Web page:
Digital Conversations @BL: Multimedia PhD Research and Non-text Theses

This is a guest post by Coral Manton, PhD research Student with i-DAT at the University of Plymouth funded through the 3D3 Centre for Doctoral Training

I am coming to the end of my research project with EThOS exploring multimedia and non-text research outputs and methods for accessibility by future researchers. I decided early on in this project that the best approach was to meet the researchers currently developing multimedia content and initiate conversation between them and the British Library. So last week I held a successful workshop assembling academics and PhD candidates representing a cross-section of universities and disciplines to discuss current issues around producing and archiving multimedia research, exploring possibilities for future multimodal theses accessible to a broader research community.

The same evening I chaired a Digital Scholarship Digital Conversation event, in which I invited three current PhD students, who I had interviewed for the project, and whose work I felt was not only interesting and innovative, but which expressed pressing questions and pushed the boundaries of what a thesis could be. The speakers were Tara Copplestone, Craig Hamilton and Imogen Lesser.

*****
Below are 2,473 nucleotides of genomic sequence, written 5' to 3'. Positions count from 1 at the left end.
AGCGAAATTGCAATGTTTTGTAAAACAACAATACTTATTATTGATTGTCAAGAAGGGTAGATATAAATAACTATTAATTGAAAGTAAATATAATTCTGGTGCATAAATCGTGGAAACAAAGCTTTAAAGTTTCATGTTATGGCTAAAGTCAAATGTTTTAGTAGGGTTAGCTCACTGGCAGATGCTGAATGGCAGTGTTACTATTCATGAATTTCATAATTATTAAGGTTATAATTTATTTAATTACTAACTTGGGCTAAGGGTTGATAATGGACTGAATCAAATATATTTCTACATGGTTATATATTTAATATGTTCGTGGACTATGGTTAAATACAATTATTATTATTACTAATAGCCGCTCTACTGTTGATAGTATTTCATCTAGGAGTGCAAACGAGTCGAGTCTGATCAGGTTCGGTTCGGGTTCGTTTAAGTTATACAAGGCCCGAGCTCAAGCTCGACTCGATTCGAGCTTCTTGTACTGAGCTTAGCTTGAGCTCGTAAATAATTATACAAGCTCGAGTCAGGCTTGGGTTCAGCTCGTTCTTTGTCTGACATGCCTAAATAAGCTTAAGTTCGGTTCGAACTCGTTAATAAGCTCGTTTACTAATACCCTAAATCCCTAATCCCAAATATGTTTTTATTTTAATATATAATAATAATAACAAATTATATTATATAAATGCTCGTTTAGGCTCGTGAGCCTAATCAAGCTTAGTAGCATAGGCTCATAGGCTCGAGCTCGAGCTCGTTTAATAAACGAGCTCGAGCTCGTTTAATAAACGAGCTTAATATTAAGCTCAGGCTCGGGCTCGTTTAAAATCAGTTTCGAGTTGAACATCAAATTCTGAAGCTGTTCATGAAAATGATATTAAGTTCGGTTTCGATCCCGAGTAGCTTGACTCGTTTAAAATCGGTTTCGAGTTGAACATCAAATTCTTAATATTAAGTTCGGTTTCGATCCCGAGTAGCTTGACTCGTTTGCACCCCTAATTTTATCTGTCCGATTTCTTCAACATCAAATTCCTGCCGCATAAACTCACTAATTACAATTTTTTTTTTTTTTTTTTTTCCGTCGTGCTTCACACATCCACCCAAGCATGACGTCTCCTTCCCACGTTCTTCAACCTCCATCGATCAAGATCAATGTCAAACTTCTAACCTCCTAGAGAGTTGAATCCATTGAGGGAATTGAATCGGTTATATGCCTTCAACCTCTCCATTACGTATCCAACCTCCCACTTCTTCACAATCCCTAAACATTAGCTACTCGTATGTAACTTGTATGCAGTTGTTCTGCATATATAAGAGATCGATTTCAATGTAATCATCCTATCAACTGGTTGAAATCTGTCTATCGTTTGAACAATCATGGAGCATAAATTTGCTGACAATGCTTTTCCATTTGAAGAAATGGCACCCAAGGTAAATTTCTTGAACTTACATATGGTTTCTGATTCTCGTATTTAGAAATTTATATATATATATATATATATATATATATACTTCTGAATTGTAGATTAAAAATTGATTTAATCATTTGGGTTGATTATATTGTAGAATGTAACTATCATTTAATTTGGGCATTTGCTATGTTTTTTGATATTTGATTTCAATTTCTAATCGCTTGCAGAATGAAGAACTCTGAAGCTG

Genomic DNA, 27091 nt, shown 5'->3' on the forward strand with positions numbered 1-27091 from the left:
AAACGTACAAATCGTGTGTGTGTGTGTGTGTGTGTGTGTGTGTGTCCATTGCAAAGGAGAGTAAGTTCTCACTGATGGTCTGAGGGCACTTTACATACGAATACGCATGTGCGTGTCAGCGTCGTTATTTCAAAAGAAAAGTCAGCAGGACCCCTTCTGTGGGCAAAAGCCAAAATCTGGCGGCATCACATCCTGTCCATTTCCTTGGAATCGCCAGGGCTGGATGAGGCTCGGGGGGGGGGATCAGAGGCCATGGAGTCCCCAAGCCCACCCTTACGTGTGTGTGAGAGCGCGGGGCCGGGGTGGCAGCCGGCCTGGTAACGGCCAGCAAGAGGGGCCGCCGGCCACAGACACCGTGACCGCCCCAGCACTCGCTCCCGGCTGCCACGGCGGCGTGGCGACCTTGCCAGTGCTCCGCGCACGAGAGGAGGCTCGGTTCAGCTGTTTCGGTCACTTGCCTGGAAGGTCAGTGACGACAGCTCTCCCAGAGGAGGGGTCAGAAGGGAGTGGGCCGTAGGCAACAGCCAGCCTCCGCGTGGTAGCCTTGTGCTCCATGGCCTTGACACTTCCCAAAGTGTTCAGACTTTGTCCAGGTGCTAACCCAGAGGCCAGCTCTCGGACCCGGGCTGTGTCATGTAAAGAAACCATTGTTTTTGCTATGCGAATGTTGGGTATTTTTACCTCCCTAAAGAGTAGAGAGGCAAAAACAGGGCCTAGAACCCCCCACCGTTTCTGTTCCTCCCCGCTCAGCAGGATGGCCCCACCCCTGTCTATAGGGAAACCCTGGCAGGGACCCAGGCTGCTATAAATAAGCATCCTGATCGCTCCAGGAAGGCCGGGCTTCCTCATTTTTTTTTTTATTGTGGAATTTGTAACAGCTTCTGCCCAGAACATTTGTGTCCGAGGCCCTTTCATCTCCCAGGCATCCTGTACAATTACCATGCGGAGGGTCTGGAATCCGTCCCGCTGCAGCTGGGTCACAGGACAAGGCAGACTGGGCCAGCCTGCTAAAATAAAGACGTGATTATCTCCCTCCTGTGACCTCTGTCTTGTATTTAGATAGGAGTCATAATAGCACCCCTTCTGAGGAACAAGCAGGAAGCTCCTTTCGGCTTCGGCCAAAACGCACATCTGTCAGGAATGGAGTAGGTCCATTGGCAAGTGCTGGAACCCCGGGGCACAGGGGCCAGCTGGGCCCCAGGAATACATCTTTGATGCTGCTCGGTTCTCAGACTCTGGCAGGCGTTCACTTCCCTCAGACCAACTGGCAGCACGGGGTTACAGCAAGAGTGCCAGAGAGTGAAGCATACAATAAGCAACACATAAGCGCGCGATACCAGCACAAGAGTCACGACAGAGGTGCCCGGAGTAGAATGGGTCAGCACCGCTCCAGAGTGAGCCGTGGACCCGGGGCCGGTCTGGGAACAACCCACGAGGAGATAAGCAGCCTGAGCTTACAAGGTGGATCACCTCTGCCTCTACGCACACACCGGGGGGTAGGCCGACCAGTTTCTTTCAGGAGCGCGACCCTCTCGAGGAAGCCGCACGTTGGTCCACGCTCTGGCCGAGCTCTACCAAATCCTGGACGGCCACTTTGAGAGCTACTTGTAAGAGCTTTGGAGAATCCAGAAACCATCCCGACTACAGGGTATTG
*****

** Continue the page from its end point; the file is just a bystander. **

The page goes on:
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The panellists: Coral Manton, Tara Copplestone, CrImogen Lesser and Craig Hamilton. Photo copyright Sarah Cole

The three speakers presented their work followed by a thought-provoking panel discussion on the future of the thesis. The event was live streamed in two parts by Time/Image and is now available on YouTube.

Part one presentations:

Part two discussion: